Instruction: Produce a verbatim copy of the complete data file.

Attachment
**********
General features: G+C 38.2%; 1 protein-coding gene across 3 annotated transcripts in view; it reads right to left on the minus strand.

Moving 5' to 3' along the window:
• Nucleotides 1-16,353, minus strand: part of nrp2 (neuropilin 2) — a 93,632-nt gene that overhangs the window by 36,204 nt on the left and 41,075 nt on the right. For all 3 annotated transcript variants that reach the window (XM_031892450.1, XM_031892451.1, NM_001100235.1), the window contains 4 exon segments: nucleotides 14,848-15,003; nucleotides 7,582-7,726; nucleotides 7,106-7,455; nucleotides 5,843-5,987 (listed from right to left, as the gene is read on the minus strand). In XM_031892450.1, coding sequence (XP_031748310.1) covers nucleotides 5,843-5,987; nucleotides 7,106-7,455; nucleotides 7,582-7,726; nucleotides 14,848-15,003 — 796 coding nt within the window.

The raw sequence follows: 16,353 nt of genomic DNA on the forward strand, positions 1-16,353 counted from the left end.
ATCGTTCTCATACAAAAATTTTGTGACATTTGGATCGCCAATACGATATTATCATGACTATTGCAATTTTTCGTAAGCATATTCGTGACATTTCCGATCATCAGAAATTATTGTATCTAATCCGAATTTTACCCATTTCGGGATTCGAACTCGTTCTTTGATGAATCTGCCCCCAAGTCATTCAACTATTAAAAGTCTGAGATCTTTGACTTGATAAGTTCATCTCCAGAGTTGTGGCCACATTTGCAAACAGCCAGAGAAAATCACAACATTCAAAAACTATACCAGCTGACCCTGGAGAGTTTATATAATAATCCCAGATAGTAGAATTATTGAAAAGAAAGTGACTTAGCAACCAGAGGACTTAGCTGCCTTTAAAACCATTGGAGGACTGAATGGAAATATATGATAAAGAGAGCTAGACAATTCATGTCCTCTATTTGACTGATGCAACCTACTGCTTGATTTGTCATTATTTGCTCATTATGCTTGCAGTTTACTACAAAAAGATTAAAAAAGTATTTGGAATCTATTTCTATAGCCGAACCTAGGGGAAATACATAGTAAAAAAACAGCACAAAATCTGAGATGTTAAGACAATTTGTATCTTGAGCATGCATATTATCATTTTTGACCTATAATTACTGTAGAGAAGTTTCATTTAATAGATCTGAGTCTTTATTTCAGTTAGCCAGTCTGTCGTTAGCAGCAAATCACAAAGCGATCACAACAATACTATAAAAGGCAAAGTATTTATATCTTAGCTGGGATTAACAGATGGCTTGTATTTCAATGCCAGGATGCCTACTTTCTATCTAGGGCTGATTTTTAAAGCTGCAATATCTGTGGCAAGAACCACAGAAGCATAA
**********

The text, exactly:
General features: G+C 38.2%; 1 protein-coding gene across 3 annotated transcripts in view; it reads right to left on the minus strand.

Moving 5' to 3' along the window:
• Nucleotides 1-16,353, minus strand: part of nrp2 (neuropilin 2) — a 93,632-nt gene that overhangs the window by 36,204 nt on the left and 41,075 nt on the right. For all 3 annotated transcript variants that reach the window (XM_031892450.1, XM_031892451.1, NM_001100235.1), the window contains 4 exon segments: nucleotides 14,848-15,003; nucleotides 7,582-7,726; nucleotides 7,106-7,455; nucleotides 5,843-5,987 (listed from right to left, as the gene is read on the minus strand). In XM_031892450.1, coding sequence (XP_031748310.1) covers nucleotides 5,843-5,987; nucleotides 7,106-7,455; nucleotides 7,582-7,726; nucleotides 14,848-15,003 — 796 coding nt within the window.

The raw sequence follows: 16,353 nt of genomic DNA on the forward strand, positions 1-16,353 counted from the left end.
ATCGTTCTCATACAAAAATTTTGTGACATTTGGATCGCCAATACGATATTATCATGACTATTGCAATTTTTCGTAAGCATATTCGTGACATTTCCGATCATCAGAAATTATTGTATCTAATCCGAATTTTACCCATTTCGGGATTCGAACTCGTTCTTTGATGAATCTGCCCCCAAGTCATTCAACTATTAAAAGTCTGAGATCTTTGACTTGATAAGTTCATCTCCAGAGTTGTGGCCACATTTGCAAACAGCCAGAGAAAATCACAACATTCAAAAACTATACCAGCTGACCCTGGAGAGTTTATATAATAATCCCAGATAGTAGAATTATTGAAAAGAAAGTGACTTAGCAACCAGAGGACTTAGCTGCCTTTAAAACCATTGGAGGACTGAATGGAAATATATGATAAAGAGAGCTAGACAATTCATGTCCTCTATTTGACTGATGCAACCTACTGCTTGATTTGTCATTATTTGCTCATTATGCTTGCAGTTTACTACAAAAAGATTAAAAAAGTATTTGGAATCTATTTCTATAGCCGAACCTAGGGGAAATACATAGTAAAAAAACAGCACAAAATCTGAGATGTTAAGACAATTTGTATCTTGAGCATGCATATTATCATTTTTGACCTATAATTACTGTAGAGAAGTTTCATTTAATAGATCTGAGTCTTTATTTCAGTTAGCCAGTCTGTCGTTAGCAGCAAATCACAAAGCGATCACAACAATACTATAAAAGGCAAAGTATTTATATCTTAGCTGGGATTAACAGATGGCTTGTATTTCAATGCCAGGATGCCTACTTTCTATCTAGGGCTGATTTTTAAAGCTGCAATATCTGTGGCAAGAACCACAGAAGCATAA